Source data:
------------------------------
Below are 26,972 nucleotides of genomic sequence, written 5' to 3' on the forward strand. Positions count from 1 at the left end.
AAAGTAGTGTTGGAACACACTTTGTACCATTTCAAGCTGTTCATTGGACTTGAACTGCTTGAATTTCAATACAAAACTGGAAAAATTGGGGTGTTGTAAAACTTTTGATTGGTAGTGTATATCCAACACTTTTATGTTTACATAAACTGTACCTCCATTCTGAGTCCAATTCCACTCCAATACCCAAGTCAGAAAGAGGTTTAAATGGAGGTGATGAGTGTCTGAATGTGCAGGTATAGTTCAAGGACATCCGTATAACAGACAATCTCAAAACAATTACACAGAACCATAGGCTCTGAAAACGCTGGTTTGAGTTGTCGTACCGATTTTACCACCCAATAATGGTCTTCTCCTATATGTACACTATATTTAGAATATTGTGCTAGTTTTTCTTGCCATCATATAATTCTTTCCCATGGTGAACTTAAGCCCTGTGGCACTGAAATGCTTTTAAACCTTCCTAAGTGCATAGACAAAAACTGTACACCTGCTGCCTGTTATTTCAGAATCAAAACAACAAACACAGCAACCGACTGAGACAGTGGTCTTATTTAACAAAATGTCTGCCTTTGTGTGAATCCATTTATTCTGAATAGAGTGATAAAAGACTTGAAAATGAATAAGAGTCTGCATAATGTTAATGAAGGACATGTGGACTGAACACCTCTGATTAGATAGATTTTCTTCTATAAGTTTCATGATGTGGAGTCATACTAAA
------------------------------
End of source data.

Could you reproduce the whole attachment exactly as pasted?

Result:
Below are 26,972 nucleotides of genomic sequence, written 5' to 3' on the forward strand. Positions count from 1 at the left end.
AAAGTAGTGTTGGAACACACTTTGTACCATTTCAAGCTGTTCATTGGACTTGAACTGCTTGAATTTCAATACAAAACTGGAAAAATTGGGGTGTTGTAAAACTTTTGATTGGTAGTGTATATCCAACACTTTTATGTTTACATAAACTGTACCTCCATTCTGAGTCCAATTCCACTCCAATACCCAAGTCAGAAAGAGGTTTAAATGGAGGTGATGAGTGTCTGAATGTGCAGGTATAGTTCAAGGACATCCGTATAACAGACAATCTCAAAACAATTACACAGAACCATAGGCTCTGAAAACGCTGGTTTGAGTTGTCGTACCGATTTTACCACCCAATAATGGTCTTCTCCTATATGTACACTATATTTAGAATATTGTGCTAGTTTTTCTTGCCATCATATAATTCTTTCCCATGGTGAACTTAAGCCCTGTGGCACTGAAATGCTTTTAAACCTTCCTAAGTGCATAGACAAAAACTGTACACCTGCTGCCTGTTATTTCAGAATCAAAACAACAAACACAGCAACCGACTGAGACAGTGGTCTTATTTAACAAAATGTCTGCCTTTGTGTGAATCCATTTATTCTGAATAGAGTGATAAAAGACTTGAAAATGAATAAGAGTCTGCATAATGTTAATGAAGGACATGTGGACTGAACACCTCTGATTAGATAGATTTTCTTCTATAAGTTTCATGATGTGGAGTCATACTAAA